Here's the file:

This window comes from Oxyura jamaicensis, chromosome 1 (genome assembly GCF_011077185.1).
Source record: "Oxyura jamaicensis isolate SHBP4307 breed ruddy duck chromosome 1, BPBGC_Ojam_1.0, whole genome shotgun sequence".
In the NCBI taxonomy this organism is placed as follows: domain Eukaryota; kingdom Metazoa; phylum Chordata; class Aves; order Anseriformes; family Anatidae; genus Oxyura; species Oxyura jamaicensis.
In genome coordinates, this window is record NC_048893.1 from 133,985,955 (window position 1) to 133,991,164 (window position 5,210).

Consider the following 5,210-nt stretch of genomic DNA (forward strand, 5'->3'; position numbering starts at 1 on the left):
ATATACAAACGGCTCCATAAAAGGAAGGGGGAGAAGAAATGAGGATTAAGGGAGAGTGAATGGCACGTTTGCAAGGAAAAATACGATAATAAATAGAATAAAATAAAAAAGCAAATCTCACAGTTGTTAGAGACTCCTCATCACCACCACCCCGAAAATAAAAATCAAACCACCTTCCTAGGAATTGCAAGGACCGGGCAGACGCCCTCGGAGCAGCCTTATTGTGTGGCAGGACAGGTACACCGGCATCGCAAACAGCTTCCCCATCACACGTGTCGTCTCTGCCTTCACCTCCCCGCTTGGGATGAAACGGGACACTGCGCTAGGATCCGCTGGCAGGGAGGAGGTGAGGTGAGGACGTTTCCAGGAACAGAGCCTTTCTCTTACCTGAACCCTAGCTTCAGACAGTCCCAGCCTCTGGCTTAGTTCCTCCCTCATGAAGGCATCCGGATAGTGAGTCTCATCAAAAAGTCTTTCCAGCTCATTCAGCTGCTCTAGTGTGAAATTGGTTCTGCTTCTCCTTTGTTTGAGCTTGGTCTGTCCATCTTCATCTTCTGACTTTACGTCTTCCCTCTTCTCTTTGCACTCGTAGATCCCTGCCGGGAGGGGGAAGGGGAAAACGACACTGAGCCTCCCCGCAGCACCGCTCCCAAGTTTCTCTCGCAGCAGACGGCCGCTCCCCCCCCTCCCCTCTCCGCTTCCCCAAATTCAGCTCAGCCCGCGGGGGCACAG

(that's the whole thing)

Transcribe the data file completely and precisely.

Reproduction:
This window comes from Oxyura jamaicensis, chromosome 1 (genome assembly GCF_011077185.1).
Source record: "Oxyura jamaicensis isolate SHBP4307 breed ruddy duck chromosome 1, BPBGC_Ojam_1.0, whole genome shotgun sequence".
In the NCBI taxonomy this organism is placed as follows: domain Eukaryota; kingdom Metazoa; phylum Chordata; class Aves; order Anseriformes; family Anatidae; genus Oxyura; species Oxyura jamaicensis.
In genome coordinates, this window is record NC_048893.1 from 133,985,955 (window position 1) to 133,991,164 (window position 5,210).

Consider the following 5,210-nt stretch of genomic DNA (forward strand, 5'->3'; position numbering starts at 1 on the left):
ATATACAAACGGCTCCATAAAAGGAAGGGGGAGAAGAAATGAGGATTAAGGGAGAGTGAATGGCACGTTTGCAAGGAAAAATACGATAATAAATAGAATAAAATAAAAAAGCAAATCTCACAGTTGTTAGAGACTCCTCATCACCACCACCCCGAAAATAAAAATCAAACCACCTTCCTAGGAATTGCAAGGACCGGGCAGACGCCCTCGGAGCAGCCTTATTGTGTGGCAGGACAGGTACACCGGCATCGCAAACAGCTTCCCCATCACACGTGTCGTCTCTGCCTTCACCTCCCCGCTTGGGATGAAACGGGACACTGCGCTAGGATCCGCTGGCAGGGAGGAGGTGAGGTGAGGACGTTTCCAGGAACAGAGCCTTTCTCTTACCTGAACCCTAGCTTCAGACAGTCCCAGCCTCTGGCTTAGTTCCTCCCTCATGAAGGCATCCGGATAGTGAGTCTCATCAAAAAGTCTTTCCAGCTCATTCAGCTGCTCTAGTGTGAAATTGGTTCTGCTTCTCCTTTGTTTGAGCTTGGTCTGTCCATCTTCATCTTCTGACTTTACGTCTTCCCTCTTCTCTTTGCACTCGTAGATCCCTGCCGGGAGGGGGAAGGGGAAAACGACACTGAGCCTCCCCGCAGCACCGCTCCCAAGTTTCTCTCGCAGCAGACGGCCGCTCCCCCCCCTCCCCTCTCCGCTTCCCCAAATTCAGCTCAGCCCGCGGGGGCACAG